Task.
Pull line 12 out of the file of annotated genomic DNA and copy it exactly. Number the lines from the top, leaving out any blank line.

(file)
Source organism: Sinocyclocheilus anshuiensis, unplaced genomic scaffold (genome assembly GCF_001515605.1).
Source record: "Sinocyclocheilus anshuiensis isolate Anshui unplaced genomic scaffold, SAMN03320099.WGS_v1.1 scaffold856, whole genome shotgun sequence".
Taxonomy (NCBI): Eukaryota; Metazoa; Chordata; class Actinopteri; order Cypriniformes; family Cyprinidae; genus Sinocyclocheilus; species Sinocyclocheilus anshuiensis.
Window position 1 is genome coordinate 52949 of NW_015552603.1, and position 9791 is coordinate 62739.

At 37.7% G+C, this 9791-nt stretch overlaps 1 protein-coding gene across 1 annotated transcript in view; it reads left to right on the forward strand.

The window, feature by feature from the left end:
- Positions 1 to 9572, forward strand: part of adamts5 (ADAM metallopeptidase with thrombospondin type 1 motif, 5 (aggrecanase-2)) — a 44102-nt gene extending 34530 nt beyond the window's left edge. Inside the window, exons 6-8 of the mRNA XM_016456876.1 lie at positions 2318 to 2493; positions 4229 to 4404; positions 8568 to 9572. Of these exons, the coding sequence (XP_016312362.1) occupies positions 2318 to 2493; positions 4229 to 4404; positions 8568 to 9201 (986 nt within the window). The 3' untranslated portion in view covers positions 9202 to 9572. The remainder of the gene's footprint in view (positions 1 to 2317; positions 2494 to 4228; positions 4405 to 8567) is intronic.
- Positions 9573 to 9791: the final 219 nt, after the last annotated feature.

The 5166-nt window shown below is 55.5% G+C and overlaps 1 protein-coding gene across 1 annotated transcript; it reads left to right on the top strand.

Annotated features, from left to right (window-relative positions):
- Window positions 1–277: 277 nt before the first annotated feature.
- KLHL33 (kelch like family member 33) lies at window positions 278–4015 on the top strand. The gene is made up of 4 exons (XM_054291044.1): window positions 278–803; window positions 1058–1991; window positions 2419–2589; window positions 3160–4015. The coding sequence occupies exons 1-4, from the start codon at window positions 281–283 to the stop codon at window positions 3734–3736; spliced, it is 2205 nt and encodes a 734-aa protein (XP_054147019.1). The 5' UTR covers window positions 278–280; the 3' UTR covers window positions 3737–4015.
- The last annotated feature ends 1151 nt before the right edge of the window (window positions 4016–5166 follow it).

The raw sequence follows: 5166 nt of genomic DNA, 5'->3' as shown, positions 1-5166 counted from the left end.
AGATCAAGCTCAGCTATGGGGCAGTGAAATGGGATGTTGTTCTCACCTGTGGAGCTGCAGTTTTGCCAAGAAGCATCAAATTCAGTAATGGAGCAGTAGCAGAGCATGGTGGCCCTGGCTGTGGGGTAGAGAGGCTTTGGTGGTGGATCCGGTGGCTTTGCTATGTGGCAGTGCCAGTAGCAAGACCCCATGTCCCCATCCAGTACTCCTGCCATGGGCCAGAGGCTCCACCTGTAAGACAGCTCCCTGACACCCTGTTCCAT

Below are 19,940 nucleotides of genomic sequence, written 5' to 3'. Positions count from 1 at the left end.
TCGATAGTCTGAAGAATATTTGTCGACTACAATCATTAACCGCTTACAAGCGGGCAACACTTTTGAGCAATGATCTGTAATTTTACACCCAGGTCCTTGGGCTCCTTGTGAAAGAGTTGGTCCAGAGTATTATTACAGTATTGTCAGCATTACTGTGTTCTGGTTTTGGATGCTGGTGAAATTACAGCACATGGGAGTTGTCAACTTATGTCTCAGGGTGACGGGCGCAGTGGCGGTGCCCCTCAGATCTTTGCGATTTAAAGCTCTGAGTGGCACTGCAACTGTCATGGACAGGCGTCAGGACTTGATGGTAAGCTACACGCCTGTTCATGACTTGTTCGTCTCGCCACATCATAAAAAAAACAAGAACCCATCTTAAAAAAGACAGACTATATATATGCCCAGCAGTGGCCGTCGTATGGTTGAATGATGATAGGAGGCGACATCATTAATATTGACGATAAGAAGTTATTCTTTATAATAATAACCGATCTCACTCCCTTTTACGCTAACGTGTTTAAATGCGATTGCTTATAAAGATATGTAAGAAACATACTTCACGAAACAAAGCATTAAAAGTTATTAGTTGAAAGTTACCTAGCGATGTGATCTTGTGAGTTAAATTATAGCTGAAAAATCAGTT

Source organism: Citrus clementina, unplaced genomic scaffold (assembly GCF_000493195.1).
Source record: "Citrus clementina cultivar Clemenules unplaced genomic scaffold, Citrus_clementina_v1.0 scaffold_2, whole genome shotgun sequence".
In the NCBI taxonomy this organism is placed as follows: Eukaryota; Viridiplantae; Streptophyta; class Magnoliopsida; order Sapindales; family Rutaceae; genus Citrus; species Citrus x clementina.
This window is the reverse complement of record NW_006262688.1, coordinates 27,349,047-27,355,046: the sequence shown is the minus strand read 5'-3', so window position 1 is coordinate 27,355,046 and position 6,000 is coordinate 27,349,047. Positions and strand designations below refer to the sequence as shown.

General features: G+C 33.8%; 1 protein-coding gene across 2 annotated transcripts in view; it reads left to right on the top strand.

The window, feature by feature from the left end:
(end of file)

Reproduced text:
- KLHL33 (kelch like family member 33) lies at window positions 278–4015 on the top strand. The gene is made up of 4 exons (XM_054291044.1): window positions 278–803; window positions 1058–1991; window positions 2419–2589; window positions 3160–4015. The coding sequence occupies exons 1-4, from the start codon at window positions 281–283 to the stop codon at window positions 3734–3736; spliced, it is 2205 nt and encodes a 734-aa protein (XP_054147019.1). The 5' UTR covers window positions 278–280; the 3' UTR covers window positions 3737–4015.